Elladan regarded him sombrely. “Good. When I think about how El and I wanted to go on a spider hunt – I never dreamed that this would happen.” He broke off, tightening his grip on Elrohir’s limp hand.
“I know. When I sent poor Nólimon and Amandil to warn you, I had no idea that such a large group was heading in your direction.” Legolas stood, picking up the cloak he had dropped on the floor when he first arrived. “Forgive me. I would stay longer, if I could, but as it is – I need to receive the patrols’ reports, and send out the next searchers. I had planned to take a few days’ leave while you were here, but postponed it when the first reports of the spiders came in.” He paused in the doorway. “Is there anything you need? Then I will see you later.”
He left, and Elladan was left alone with Elrohir
placed one hand on his brother’s forehead, hoping that the fever had
diminished a little, but the skin was still hot and dry – indeed, there
had been no change for hours. With a soft sigh of frustration,
moved to the small basin, filling a bowl with cold water, and wetting
the cloth again. Yet again he began to bathe Elrohir’s face and
wishing futilely that there was something else he could do to lower the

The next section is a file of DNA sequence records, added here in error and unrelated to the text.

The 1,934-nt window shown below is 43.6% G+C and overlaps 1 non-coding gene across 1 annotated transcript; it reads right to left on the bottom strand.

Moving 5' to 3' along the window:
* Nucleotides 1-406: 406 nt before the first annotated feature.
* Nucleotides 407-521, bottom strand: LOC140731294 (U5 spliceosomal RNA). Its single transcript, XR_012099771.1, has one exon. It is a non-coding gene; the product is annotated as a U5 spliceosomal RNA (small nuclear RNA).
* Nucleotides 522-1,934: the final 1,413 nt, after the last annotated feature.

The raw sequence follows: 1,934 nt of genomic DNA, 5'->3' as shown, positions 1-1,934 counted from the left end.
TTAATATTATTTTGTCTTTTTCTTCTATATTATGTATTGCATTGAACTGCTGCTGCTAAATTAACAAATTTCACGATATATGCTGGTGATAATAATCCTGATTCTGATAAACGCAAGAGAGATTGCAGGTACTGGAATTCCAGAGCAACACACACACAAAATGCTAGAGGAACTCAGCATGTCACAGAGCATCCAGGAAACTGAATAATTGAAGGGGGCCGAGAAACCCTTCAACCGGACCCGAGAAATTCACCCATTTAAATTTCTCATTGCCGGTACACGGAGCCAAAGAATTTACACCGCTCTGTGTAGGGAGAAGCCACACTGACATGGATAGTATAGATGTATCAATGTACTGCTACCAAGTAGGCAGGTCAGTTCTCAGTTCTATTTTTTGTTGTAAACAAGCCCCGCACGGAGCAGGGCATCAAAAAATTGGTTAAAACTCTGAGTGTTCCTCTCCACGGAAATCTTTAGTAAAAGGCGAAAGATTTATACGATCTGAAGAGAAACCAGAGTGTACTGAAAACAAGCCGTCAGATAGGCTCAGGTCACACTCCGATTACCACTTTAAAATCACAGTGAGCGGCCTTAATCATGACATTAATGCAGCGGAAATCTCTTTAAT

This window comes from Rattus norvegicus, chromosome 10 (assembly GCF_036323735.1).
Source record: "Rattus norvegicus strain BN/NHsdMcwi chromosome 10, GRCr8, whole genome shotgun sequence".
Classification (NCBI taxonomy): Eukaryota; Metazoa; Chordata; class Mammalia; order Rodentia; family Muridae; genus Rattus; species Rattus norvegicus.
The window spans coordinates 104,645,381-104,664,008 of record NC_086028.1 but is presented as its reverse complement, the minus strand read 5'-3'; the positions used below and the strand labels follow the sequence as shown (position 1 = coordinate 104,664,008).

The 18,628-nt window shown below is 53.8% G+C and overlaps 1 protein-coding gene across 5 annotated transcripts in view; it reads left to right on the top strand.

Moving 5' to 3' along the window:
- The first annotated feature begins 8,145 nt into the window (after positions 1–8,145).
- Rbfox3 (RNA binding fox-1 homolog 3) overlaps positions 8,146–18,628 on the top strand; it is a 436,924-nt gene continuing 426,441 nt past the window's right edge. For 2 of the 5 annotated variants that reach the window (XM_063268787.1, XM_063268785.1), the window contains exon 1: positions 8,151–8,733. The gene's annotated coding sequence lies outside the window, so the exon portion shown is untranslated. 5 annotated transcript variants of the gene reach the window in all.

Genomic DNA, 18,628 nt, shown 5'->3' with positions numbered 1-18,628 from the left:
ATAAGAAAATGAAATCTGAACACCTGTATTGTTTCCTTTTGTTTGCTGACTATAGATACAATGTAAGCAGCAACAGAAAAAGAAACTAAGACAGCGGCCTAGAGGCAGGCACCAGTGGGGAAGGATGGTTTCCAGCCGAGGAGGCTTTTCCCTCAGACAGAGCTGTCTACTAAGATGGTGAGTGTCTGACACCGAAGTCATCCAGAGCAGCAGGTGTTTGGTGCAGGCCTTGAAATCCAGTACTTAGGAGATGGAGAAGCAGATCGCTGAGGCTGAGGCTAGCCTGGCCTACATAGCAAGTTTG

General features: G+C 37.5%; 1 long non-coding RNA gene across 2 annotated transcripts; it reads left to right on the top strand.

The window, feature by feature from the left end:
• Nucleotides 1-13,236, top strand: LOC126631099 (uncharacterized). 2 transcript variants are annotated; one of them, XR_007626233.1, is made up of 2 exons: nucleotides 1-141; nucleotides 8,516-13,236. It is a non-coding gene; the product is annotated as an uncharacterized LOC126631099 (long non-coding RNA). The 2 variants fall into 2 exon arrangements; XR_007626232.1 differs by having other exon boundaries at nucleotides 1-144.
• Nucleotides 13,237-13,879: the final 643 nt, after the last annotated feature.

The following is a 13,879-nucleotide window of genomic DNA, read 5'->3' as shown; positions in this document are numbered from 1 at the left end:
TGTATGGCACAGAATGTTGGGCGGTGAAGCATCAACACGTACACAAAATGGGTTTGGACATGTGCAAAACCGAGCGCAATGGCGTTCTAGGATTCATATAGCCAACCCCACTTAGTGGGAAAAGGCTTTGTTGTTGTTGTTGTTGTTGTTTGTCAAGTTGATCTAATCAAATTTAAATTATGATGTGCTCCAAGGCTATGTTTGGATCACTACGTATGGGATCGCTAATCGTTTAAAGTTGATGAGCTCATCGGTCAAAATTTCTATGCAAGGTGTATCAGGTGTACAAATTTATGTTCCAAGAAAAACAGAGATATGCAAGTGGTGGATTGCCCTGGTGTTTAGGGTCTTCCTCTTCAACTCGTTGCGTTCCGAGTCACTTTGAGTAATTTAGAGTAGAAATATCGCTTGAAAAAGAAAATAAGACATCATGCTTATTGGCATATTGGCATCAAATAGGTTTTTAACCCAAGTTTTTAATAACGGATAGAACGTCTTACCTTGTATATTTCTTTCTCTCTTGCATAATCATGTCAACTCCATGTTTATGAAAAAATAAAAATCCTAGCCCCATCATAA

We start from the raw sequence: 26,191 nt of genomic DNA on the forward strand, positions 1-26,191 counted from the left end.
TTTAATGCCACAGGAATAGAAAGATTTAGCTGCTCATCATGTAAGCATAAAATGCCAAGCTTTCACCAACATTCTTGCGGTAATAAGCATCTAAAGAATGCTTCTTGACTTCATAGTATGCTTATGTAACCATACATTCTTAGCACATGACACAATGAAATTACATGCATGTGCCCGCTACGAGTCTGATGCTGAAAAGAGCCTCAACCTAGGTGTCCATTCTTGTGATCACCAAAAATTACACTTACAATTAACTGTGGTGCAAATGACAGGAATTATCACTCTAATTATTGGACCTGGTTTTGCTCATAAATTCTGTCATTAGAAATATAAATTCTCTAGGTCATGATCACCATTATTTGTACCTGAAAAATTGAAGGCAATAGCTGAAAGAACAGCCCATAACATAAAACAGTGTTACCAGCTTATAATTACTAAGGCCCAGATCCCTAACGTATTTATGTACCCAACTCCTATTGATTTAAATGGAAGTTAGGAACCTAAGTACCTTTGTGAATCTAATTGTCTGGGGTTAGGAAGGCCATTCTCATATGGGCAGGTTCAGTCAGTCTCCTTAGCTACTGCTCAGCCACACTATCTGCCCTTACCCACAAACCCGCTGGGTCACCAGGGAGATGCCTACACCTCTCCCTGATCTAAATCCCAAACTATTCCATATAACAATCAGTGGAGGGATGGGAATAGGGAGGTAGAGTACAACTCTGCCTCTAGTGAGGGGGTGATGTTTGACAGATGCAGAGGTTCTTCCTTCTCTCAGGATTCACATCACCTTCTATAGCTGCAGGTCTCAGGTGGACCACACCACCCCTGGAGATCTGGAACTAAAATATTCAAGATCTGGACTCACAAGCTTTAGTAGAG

fever – but with his twin so deeply unconscious, the usual medications
Elrohir’s breathing was still ragged – fast but very shallow. At times the light, rapid breaths would change, and he would take a deep, shuddering gulp of air before quieting again. His pulse, too, was irregular, and Elladan could determine no rhythm or pattern to it. One minute it would be very faint, but so fast it was difficult to distinguish each individual beat. Then it would slow dramatically, almost stopping completely at times. Yet each time, just as Elladan was about to lose hope, Elrohir would give a sudden gasp and for a short while his heart would beat normally again.
Dampening the cloth again, Elladan laid it across Elrohir’s brow, and resumed his vigil. “What am I to do with you, little brother?” he asked softly. The little inner chamber was nearly dark, and the small fire was dying.
As Elrohir was.
Horrified at that insidious thought, he pushed it away, closing his mind on it firmly. Yet his brother remained pale, unmoving but for the occasional tremor and gasping breath, his only colour the faint flush of fever.
It seemed he had been at Elrohir’s side for an eternity, holding him, calling him. He had talked incessantly, wearying of his own voice, offering his twin an anchor, something to cling to when he finally began to regain consciousness. He had tried to use their bond to follow Elrohir, to show him the path of return, but he seemed lost in darkness.
“Please, El, hear my voice,” he whispered. “Come back to me – to all of us – and wake. Where are you? What thoughts haunt your dreams? Why do you not wake?”